Advice for Today’s US Travelers: How To Best Present Yourself as an American Abroad
By Phyllis Stoller, NABBW’s Group Travel Associate
As we travel these days, some of us are wary of being identified as American. We often forget that we can be ambassadors as well as tourists. Whether or not you agree with the Trump Administration and the current state of US politics in general, you — yes, you — can contribute to our image abroad in many ways.
Remember, we are the Peace Corps generation, the people who – in our youth – journeyed to Europe on rickety old ships we used to call “student ships,” then lived “off the land,” in cheap student hostels.
In other words, due to our past travel experiences, our generation has the ability to be our country’s best ambassadors. Here are a few suggestions to help polish the brand of “The United States” during your next trip overseas…
Learn a little about where you are going and its relationship with those destinations.
- Knowing a bit of history will help you decide how to represent our country. Example: our group is going to Chile next week. The US and Chile have had a checkered history; we supported the dictator Pinochet.
- Classified documents were just released on our involvement and on the possible murder of liberal poet Naruda in Santiago.
- Read recent disclosures and talk with facts. Be able to describe our domestic politics not as an excuse but as a teacher. Most Chileans do not resent us; however, be up front about how our government works, and about how strong our system is. And of course how good usually gets through.
Don’t compare the US with another country.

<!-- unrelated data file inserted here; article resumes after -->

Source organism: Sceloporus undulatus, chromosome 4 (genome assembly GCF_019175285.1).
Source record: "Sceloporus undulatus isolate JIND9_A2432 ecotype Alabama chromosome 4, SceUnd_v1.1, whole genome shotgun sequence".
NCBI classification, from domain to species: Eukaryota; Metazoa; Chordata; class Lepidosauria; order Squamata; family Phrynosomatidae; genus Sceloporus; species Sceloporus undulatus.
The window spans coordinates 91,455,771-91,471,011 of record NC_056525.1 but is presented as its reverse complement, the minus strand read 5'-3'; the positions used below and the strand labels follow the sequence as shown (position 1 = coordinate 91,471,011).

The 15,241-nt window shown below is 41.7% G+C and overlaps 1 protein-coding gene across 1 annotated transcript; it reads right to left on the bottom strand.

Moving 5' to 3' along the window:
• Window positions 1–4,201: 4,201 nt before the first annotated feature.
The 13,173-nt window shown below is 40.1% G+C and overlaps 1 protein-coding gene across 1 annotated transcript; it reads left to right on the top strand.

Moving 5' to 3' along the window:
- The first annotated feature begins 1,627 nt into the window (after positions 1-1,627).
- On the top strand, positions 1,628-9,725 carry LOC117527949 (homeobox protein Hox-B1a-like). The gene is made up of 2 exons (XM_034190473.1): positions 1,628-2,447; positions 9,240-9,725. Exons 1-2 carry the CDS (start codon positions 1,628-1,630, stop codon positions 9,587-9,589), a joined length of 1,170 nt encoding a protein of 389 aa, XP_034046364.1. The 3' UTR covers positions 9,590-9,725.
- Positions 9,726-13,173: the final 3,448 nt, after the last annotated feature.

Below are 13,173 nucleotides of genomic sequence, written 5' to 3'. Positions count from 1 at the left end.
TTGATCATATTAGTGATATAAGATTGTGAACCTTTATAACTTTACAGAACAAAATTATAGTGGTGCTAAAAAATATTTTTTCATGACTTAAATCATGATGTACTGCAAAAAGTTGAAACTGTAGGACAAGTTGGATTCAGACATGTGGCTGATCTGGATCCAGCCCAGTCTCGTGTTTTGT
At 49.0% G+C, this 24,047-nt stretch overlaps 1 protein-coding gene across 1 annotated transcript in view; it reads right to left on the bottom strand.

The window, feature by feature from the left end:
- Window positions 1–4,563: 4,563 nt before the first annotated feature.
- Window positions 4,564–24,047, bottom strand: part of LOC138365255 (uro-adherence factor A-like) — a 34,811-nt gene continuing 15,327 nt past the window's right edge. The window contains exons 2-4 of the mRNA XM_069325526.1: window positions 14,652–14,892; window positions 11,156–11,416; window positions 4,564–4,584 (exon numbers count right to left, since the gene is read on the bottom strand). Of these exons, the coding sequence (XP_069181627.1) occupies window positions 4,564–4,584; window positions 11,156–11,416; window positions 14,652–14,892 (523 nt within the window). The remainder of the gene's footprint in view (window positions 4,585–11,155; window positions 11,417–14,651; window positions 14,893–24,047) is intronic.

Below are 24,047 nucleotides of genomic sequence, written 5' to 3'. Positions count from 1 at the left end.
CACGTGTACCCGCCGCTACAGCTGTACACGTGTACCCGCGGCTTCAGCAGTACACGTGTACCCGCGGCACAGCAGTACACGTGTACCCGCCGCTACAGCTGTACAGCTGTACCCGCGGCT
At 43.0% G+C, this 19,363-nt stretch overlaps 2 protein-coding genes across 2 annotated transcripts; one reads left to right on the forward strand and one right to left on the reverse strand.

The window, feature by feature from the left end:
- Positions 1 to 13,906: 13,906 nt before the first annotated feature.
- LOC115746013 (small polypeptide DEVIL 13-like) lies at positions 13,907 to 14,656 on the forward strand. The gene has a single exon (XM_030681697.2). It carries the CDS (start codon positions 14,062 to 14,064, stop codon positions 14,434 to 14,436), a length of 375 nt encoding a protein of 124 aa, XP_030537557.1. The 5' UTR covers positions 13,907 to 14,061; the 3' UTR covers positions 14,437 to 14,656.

- Example: “In xxx, service is faster and our xxx work quality better.” I hear this from time to time. Put yourself into the shoes of a local Mexican who might have to deal with strikes, road blocks, rock falls, school closures for her children, and poor public transportation, vs. someone in a city like Chicago, where we have access to a direct train, consistent public school hours, limited urban street closings etc.
- We all have issues to deal with; Americans are lucky compared with most of the world. Appreciate our luck rather than criticize others seeming inability to act.
Don’t defend our government, explain it.
- When our group was in Iran on election day, locals asked us what happened. They were concerned that US companies would not come to Iran and expected jobs would not materialize.
- They were not angry at us, nor were they particularly interested in knowing about Trump.
- Many Iranians actually told us that they understood that the current political situation might not be of our choosing: all countries have governments which, from time to time, they do not like.
- Explaining our system helped locals to understand we were people not villains.
Finally: Looking at some English language newspapers from your destination can help you to start a meaningful conversation with locals.
- Find out what they want to talk about and how you can contribute as a foreigner. For example: in a recent issue of the Indian English-language news magazine India Today, the headline in the World News section was about US Secretary of State Rex Tillerson’s trip to Afghanistan. The article is mainly about Pakistan and its support for the Taliban.
- In other words, if you’re traveling in India and you want to be a good ambassador, do engage with locals. But consider asking them about Pakistan, not about why cows walk in the street. (Though that is an interesting question also.)
We hope you like our suggestions, and take them apolitically. If you wish to contribute to this article, please add your comments below. And as always, I invite your emails at email@example.com
Travel tips are courtesy of www.thewomenstravelgroup.com, which specializes in tours for women — from Israel to Japan to India to Africa. One of our unique features: Singles arranged with shares whenever possible.